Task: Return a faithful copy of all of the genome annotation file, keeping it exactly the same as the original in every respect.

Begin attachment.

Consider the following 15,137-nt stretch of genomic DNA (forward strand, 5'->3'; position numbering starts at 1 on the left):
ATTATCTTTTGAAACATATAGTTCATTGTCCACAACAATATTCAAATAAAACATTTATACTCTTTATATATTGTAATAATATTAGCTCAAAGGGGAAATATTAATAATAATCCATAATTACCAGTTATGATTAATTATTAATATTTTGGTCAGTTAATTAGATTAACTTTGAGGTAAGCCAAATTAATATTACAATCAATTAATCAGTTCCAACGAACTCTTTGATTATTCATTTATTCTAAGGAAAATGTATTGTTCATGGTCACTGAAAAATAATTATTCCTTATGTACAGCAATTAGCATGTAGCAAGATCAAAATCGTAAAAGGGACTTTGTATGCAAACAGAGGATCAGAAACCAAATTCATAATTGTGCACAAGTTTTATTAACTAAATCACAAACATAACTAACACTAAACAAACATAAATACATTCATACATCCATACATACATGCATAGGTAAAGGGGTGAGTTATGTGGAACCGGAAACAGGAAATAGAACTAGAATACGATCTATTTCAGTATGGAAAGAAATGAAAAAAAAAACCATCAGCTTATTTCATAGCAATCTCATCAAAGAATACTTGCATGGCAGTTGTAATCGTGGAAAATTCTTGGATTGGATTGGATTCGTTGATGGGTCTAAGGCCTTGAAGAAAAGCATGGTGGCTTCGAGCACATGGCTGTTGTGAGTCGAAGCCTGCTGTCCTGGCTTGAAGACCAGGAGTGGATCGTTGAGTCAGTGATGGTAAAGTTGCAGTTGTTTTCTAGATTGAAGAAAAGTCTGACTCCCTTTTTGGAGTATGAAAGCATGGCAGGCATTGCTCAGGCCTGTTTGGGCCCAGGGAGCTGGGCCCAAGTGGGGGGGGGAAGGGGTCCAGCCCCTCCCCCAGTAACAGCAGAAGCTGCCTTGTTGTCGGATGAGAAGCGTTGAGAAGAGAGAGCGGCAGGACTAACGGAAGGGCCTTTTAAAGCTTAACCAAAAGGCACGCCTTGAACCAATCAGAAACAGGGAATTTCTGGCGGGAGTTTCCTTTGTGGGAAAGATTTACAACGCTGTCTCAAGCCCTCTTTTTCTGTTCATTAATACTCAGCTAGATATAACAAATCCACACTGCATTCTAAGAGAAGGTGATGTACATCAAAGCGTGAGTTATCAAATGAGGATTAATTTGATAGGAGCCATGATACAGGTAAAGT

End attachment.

Consider the following 15,137-nt stretch of genomic DNA (forward strand, 5'->3'; position numbering starts at 1 on the left):
ATTATCTTTTGAAACATATAGTTCATTGTCCACAACAATATTCAAATAAAACATTTATACTCTTTATATATTGTAATAATATTAGCTCAAAGGGGAAATATTAATAATAATCCATAATTACCAGTTATGATTAATTATTAATATTTTGGTCAGTTAATTAGATTAACTTTGAGGTAAGCCAAATTAATATTACAATCAATTAATCAGTTCCAACGAACTCTTTGATTATTCATTTATTCTAAGGAAAATGTATTGTTCATGGTCACTGAAAAATAATTATTCCTTATGTACAGCAATTAGCATGTAGCAAGATCAAAATCGTAAAAGGGACTTTGTATGCAAACAGAGGATCAGAAACCAAATTCATAATTGTGCACAAGTTTTATTAACTAAATCACAAACATAACTAACACTAAACAAACATAAATACATTCATACATCCATACATACATGCATAGGTAAAGGGGTGAGTTATGTGGAACCGGAAACAGGAAATAGAACTAGAATACGATCTATTTCAGTATGGAAAGAAATGAAAAAAAAAACCATCAGCTTATTTCATAGCAATCTCATCAAAGAATACTTGCATGGCAGTTGTAATCGTGGAAAATTCTTGGATTGGATTGGATTCGTTGATGGGTCTAAGGCCTTGAAGAAAAGCATGGTGGCTTCGAGCACATGGCTGTTGTGAGTCGAAGCCTGCTGTCCTGGCTTGAAGACCAGGAGTGGATCGTTGAGTCAGTGATGGTAAAGTTGCAGTTGTTTTCTAGATTGAAGAAAAGTCTGACTCCCTTTTTGGAGTATGAAAGCATGGCAGGCATTGCTCAGGCCTGTTTGGGCCCAGGGAGCTGGGCCCAAGTGGGGGGGGGAAGGGGTCCAGCCCCTCCCCCAGTAACAGCAGAAGCTGCCTTGTTGTCGGATGAGAAGCGTTGAGAAGAGAGAGCGGCAGGACTAACGGAAGGGCCTTTTAAAGCTTAACCAAAAGGCACGCCTTGAACCAATCAGAAACAGGGAATTTCTGGCGGGAGTTTCCTTTGTGGGAAAGATTTACAACGCTGTCTCAAGCCCTCTTTTTCTGTTCATTAATACTCAGCTAGATATAACAAATCCACACTGCATTCTAAGAGAAGGTGATGTACATCAAAGCGTGAGTTATCAAATGAGGATTAATTTGATAGGAGCCATGATACAGGTAAAGT